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WORLD | 07-02-2024 16:31

Transgender activist and author Cecilia Gentili dies in New York at age 52

Tributes paid to trailblazing trans advocate, originally from Santa Fe Province, who has died at the age of 52.

Cecilia Gentili, the Argentine-born trans activist and author known for leading the fight for transgender and sex worker rights in New York, has died at the age of 52.

News of Gentili’s death was confirmed on her social media accounts.

"Our beloved Cecilia Gentili passed away this morning to continue watching over us in spirit," read a message on her Instagram account written Tuesday night.

"Please be gentle with each other and love one another with ferocity," the message continued.

Born in the town of Gávez, Santa Fe Province, where between the ages of six and ten she was sexually abused by a neighbour, Gentili moved to New York at the age of 26, arriving there after spells in Brazil and Miami.

She came out as gay at the age of 12, a decision that her mother “kind of” accepted but that her father and brother struggled to deal with. It was at university in Rosario where Gentili first met a trans person and began to identify as transgender.

She lived undocumented in the United States for 10 years, making a living from sex work. Gentili eventually co-founded the organisation DecrimNY, which succeeded at decriminalising sex work and repealing a law criminalising vagrancy for prostitution that critics had long denounced as a tool to target transgender people solely on the basis of their appearance. 

Gentili also held prominent positions in non-profit organisations such as LGBTQ GMHC and APICHA, which worked on AIDS prevention. She co-founded a free clinic for sex workers and founded the Trans Equity Consulting consultancy firm in 2019.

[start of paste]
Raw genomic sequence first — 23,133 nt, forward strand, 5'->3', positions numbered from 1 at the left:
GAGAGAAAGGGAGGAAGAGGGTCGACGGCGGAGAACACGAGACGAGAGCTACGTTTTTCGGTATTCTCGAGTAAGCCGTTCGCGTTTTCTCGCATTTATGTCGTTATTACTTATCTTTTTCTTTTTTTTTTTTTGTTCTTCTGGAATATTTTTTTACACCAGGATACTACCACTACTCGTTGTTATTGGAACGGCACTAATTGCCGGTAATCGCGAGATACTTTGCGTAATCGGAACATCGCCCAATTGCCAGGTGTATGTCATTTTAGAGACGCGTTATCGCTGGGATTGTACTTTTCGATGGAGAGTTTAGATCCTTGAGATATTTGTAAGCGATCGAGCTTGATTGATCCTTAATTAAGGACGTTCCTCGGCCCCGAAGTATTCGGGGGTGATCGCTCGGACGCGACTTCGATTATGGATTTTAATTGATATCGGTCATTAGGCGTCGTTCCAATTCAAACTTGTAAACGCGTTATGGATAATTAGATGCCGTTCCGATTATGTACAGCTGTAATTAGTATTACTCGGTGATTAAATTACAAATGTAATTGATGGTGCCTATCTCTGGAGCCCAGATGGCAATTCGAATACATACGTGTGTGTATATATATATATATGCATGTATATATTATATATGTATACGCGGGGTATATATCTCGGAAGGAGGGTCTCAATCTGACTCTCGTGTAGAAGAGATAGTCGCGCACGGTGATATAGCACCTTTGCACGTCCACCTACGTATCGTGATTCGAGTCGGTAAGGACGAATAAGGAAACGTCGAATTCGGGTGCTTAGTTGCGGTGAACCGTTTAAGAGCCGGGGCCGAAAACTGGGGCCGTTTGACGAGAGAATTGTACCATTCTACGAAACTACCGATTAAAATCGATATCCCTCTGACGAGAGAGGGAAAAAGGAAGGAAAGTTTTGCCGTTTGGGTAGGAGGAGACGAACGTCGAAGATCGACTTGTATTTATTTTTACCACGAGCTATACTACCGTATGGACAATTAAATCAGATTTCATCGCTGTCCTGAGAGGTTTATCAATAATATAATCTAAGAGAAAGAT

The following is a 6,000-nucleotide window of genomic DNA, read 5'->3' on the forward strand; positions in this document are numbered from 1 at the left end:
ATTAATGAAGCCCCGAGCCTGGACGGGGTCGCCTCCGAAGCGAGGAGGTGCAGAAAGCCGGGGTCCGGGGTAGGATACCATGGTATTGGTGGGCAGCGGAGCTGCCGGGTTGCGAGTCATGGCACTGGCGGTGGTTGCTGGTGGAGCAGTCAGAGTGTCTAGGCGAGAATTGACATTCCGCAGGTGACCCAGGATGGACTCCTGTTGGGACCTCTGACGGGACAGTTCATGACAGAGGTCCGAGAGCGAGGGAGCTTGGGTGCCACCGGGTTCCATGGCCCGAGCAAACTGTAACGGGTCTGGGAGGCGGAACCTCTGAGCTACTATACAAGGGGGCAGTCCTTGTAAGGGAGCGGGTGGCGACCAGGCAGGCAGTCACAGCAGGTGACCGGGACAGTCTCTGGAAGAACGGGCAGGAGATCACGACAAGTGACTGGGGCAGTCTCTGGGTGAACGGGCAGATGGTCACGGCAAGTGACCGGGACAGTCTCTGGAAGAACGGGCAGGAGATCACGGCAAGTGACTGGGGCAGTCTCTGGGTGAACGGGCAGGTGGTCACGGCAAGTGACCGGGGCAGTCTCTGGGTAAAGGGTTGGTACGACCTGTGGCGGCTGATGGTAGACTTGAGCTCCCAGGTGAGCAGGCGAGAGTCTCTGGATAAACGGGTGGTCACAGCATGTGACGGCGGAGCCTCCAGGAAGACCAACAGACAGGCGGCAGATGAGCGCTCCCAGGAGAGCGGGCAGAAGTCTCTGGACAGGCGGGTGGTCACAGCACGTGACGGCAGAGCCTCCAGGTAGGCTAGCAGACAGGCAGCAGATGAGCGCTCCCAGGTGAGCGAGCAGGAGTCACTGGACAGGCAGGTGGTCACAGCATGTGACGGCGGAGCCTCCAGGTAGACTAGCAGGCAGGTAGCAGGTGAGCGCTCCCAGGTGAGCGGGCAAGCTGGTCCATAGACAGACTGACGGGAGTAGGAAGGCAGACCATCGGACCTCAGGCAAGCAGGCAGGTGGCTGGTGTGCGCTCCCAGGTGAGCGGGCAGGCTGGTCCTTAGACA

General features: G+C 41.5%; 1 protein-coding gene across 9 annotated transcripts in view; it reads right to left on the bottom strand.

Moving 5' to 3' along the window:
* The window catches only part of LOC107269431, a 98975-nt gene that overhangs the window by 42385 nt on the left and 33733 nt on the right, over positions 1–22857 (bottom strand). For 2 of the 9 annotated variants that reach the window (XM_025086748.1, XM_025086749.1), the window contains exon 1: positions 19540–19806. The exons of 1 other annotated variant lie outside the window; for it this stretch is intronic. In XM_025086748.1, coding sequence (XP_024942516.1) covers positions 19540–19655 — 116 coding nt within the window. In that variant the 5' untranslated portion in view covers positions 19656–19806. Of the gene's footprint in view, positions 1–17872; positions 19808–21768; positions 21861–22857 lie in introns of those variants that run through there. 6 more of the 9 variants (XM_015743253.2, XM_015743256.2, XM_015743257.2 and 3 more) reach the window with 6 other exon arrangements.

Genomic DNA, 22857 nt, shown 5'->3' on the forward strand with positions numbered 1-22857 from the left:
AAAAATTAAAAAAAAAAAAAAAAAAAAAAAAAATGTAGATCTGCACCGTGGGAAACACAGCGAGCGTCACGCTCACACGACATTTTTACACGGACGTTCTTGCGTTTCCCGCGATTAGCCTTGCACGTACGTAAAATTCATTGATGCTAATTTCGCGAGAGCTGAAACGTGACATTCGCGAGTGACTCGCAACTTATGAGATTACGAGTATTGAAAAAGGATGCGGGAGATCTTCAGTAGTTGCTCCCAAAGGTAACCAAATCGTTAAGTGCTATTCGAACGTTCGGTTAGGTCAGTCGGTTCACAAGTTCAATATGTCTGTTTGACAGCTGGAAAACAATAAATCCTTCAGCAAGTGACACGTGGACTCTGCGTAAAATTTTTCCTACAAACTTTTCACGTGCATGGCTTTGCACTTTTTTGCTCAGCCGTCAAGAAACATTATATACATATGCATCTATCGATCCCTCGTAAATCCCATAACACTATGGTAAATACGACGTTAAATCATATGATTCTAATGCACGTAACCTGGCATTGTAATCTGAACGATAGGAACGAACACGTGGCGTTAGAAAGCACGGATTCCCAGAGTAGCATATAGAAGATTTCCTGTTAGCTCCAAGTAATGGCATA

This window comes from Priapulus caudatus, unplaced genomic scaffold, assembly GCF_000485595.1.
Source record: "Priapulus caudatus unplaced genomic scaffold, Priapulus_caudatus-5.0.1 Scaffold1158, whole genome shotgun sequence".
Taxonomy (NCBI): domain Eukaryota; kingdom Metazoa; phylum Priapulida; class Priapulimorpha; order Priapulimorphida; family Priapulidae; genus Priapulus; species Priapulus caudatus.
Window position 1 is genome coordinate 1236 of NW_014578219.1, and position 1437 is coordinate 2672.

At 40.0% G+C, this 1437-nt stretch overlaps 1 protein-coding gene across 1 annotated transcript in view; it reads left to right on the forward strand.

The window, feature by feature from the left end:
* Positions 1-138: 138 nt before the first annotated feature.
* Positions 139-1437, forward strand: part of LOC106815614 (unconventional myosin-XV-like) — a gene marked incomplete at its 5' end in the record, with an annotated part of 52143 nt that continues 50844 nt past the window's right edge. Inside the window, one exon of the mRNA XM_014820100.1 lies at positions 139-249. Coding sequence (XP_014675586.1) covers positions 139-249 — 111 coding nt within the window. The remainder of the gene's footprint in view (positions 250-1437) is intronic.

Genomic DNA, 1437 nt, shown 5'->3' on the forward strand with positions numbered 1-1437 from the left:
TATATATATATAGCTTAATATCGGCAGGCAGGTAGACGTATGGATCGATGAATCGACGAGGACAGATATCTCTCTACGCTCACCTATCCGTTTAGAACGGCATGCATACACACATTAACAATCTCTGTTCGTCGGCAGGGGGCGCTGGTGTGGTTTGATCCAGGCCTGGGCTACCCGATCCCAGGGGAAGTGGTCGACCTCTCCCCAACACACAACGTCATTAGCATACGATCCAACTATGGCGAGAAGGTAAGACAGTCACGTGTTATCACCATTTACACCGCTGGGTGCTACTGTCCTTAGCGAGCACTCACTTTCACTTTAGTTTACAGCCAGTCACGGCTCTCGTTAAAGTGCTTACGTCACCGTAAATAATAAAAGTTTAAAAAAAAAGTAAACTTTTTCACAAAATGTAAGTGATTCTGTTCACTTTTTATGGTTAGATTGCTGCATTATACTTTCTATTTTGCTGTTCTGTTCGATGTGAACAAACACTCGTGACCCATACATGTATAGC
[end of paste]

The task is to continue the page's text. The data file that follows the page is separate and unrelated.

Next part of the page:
Messages from LGBTQ+ rights organisations poured in after news of the death of this "icon of the trans movement," as New York state governor Kathy Hochul described her on her X (formerly Twitter) account.

"As an artist and steadfast activist in the trans rights movement, she helped countless people find love, joy and acceptance," Hochul wrote.

The New York Department of Health also noted that the activist was a "fierce advocate for trans and queer communities and all marginalised people.”

In recent years, Gentili had expanded her work into the arts. 

Her 2022 memoir Faltas: Letters to Everyone in My Hometown Who Isn't My Rapist won the Stonewall Book Award, and she recently premiered a solo show, Red Ink, at a theatre off-Broadway. 

Gentili also made cameos in the FX series Pose, which chronicled the New York ballroom scene of the 1980s.

 

– TIMES/AFP

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